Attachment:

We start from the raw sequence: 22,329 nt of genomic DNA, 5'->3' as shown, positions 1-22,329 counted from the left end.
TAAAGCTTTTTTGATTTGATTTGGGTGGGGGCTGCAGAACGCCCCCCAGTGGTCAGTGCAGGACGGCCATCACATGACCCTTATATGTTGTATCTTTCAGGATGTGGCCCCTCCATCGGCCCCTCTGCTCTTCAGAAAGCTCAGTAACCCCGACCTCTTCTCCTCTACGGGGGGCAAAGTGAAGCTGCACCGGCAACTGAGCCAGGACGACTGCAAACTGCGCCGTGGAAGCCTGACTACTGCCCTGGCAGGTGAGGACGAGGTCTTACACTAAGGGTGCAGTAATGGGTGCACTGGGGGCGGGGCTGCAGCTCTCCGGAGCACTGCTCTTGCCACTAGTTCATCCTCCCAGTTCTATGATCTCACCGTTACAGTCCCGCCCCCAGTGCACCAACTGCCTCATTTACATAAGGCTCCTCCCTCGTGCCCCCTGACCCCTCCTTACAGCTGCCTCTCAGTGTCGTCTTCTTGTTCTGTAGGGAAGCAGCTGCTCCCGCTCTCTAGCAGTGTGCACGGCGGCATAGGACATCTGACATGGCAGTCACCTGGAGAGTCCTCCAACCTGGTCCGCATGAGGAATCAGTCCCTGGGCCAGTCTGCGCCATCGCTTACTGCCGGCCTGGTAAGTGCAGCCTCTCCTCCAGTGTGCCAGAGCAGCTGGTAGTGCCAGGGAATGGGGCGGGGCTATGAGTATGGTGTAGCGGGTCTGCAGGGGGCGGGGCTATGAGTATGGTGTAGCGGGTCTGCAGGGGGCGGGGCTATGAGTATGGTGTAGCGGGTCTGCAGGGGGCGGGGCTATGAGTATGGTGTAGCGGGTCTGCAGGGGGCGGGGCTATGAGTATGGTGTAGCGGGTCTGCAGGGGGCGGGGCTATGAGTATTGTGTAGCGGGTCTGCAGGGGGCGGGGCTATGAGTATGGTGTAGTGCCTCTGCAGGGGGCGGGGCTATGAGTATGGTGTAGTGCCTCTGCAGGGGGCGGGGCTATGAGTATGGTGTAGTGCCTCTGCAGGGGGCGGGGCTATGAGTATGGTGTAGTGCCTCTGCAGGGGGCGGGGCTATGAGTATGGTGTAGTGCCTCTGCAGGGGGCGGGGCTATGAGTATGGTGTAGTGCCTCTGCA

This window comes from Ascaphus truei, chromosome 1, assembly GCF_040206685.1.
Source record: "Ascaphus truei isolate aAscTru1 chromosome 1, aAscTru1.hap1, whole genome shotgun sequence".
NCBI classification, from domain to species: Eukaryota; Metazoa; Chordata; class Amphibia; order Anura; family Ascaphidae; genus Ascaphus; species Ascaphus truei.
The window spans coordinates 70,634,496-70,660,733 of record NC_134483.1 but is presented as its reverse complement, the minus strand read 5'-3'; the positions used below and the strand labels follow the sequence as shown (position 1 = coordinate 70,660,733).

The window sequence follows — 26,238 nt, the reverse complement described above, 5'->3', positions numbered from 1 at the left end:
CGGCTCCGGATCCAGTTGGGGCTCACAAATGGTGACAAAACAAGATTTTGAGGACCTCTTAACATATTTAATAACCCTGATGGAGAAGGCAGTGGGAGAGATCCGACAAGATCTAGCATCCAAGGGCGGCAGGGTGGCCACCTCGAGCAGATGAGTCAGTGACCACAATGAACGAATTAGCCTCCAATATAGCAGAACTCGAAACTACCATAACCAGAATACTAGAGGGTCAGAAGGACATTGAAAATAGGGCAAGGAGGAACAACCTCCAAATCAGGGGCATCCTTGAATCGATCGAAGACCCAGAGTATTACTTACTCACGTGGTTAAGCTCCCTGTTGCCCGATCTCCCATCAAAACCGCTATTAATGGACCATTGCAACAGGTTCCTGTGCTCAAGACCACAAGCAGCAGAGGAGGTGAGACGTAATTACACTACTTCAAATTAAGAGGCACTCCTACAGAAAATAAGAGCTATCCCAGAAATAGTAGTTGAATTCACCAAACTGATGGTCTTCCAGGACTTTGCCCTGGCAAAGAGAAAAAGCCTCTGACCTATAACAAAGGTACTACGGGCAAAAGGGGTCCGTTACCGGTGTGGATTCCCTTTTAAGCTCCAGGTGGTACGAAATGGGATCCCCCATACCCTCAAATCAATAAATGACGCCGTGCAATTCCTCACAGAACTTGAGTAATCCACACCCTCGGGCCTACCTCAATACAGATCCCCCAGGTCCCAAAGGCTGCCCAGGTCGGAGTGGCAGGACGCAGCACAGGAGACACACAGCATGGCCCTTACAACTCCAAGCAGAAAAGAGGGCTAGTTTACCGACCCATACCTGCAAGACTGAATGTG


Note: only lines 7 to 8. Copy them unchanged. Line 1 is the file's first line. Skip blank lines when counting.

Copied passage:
The window sequence follows — 26,238 nt, the reverse complement described above, 5'->3', positions numbered from 1 at the left end:
CGGCTCCGGATCCAGTTGGGGCTCACAAATGGTGACAAAACAAGATTTTGAGGACCTCTTAACATATTTAATAACCCTGATGGAGAAGGCAGTGGGAGAGATCCGACAAGATCTAGCATCCAAGGGCGGCAGGGTGGCCACCTCGAGCAGATGAGTCAGTGACCACAATGAACGAATTAGCCTCCAATATAGCAGAACTCGAAACTACCATAACCAGAATACTAGAGGGTCAGAAGGACATTGAAAATAGGGCAAGGAGGAACAACCTCCAAATCAGGGGCATCCTTGAATCGATCGAAGACCCAGAGTATTACTTACTCACGTGGTTAAGCTCCCTGTTGCCCGATCTCCCATCAAAACCGCTATTAATGGACCATTGCAACAGGTTCCTGTGCTCAAGACCACAAGCAGCAGAGGAGGTGAGACGTAATTACACTACTTCAAATTAAGAGGCACTCCTACAGAAAATAAGAGCTATCCCAGAAATAGTAGTTGAATTCACCAAACTGATGGTCTTCCAGGACTTTGCCCTGGCAAAGAGAAAAAGCCTCTGACCTATAACAAAGGTACTACGGGCAAAAGGGGTCCGTTACCGGTGTGGATTCCCTTTTAAGCTCCAGGTGGTACGAAATGGGATCCCCCATACCCTCAAATCAATAAATGACGCCGTGCAATTCCTCACAGAACTTGAGTAATCCACACCCTCGGGCCTACCTCAATACAGATCCCCCAGGTCCCAAAGGCTGCCCAGGTCGGAGTGGCAGGACGCAGCACAGGAGACACACAGCATGGCCCTTACAACTCCAAGCAGAAAAGAGGGCTAGTTTACCGACCCATACCTGCAAGACTGAATGTG